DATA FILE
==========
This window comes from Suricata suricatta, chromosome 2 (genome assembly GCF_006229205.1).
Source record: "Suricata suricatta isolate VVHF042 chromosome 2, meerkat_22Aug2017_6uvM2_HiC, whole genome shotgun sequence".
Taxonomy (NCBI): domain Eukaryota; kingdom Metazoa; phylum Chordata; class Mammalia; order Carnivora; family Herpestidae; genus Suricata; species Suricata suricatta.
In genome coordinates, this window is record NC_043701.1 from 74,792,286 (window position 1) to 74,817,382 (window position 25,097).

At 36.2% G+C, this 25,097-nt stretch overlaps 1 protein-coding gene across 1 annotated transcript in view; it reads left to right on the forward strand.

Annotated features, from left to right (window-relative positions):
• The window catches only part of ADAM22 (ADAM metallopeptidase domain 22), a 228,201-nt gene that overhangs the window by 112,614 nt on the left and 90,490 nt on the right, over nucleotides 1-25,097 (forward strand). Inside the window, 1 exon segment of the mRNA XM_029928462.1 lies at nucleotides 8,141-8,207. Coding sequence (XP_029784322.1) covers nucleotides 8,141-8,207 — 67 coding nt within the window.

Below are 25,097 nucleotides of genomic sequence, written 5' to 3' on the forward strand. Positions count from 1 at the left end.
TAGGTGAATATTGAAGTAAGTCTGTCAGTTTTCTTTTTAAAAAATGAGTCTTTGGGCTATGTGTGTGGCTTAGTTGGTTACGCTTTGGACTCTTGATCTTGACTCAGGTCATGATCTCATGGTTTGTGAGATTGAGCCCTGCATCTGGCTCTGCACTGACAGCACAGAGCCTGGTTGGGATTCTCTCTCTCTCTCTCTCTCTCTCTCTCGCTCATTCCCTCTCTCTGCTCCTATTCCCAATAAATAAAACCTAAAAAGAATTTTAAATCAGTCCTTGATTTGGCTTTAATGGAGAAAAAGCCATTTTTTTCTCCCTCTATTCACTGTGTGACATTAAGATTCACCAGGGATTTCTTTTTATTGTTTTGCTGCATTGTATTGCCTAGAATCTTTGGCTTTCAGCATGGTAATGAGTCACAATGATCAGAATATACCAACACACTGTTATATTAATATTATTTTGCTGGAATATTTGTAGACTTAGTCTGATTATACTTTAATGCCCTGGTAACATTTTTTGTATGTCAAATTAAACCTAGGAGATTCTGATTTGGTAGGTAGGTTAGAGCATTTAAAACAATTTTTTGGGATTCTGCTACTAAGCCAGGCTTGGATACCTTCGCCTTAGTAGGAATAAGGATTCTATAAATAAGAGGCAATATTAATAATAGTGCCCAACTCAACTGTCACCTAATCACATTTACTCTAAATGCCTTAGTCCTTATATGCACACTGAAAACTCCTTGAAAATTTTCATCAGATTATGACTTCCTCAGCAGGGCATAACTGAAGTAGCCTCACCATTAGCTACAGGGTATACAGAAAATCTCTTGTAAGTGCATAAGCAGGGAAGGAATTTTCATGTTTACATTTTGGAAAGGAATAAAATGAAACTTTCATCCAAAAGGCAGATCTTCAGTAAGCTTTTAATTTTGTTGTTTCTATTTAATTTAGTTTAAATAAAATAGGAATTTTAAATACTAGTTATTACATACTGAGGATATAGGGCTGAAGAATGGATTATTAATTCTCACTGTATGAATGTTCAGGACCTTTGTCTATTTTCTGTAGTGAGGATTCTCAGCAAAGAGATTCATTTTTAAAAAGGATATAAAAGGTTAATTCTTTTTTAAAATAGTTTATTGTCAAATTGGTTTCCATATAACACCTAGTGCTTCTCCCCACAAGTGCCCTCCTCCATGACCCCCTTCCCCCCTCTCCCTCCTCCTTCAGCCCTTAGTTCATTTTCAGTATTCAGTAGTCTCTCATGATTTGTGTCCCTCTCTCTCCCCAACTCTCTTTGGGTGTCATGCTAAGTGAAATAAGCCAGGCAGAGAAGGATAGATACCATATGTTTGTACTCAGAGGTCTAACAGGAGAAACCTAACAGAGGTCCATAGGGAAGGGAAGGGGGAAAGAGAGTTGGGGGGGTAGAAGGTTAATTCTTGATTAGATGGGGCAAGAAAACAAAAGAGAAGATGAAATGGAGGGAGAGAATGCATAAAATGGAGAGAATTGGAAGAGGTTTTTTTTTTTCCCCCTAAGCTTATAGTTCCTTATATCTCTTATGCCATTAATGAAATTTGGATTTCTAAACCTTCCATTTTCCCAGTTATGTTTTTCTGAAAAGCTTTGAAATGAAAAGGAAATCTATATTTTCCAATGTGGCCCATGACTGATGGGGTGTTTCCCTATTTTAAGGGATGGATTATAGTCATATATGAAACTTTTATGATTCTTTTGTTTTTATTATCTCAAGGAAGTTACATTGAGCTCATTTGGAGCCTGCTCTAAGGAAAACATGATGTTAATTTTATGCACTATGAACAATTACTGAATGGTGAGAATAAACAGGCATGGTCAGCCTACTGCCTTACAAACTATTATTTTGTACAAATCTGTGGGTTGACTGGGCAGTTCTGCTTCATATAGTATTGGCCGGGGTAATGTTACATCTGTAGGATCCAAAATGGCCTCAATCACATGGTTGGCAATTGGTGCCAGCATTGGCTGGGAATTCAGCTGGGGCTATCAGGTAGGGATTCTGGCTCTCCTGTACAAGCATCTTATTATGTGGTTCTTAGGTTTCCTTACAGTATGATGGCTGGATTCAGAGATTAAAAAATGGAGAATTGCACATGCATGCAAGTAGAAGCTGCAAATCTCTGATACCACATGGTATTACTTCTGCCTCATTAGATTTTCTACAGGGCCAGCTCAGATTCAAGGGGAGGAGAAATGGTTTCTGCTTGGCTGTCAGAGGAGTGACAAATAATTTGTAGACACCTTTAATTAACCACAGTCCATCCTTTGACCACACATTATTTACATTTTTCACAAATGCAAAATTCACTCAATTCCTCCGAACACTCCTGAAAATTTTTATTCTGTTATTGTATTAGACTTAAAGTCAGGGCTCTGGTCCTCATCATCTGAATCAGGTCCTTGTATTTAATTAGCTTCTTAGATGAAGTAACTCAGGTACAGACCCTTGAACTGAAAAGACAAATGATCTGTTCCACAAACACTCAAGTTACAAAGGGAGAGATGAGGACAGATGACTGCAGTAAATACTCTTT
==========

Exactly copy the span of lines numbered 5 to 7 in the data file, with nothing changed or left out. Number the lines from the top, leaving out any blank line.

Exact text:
At 36.2% G+C, this 25,097-nt stretch overlaps 1 protein-coding gene across 1 annotated transcript in view; it reads left to right on the forward strand.

Annotated features, from left to right (window-relative positions):
• The window catches only part of ADAM22 (ADAM metallopeptidase domain 22), a 228,201-nt gene that overhangs the window by 112,614 nt on the left and 90,490 nt on the right, over nucleotides 1-25,097 (forward strand). Inside the window, 1 exon segment of the mRNA XM_029928462.1 lies at nucleotides 8,141-8,207. Coding sequence (XP_029784322.1) covers nucleotides 8,141-8,207 — 67 coding nt within the window.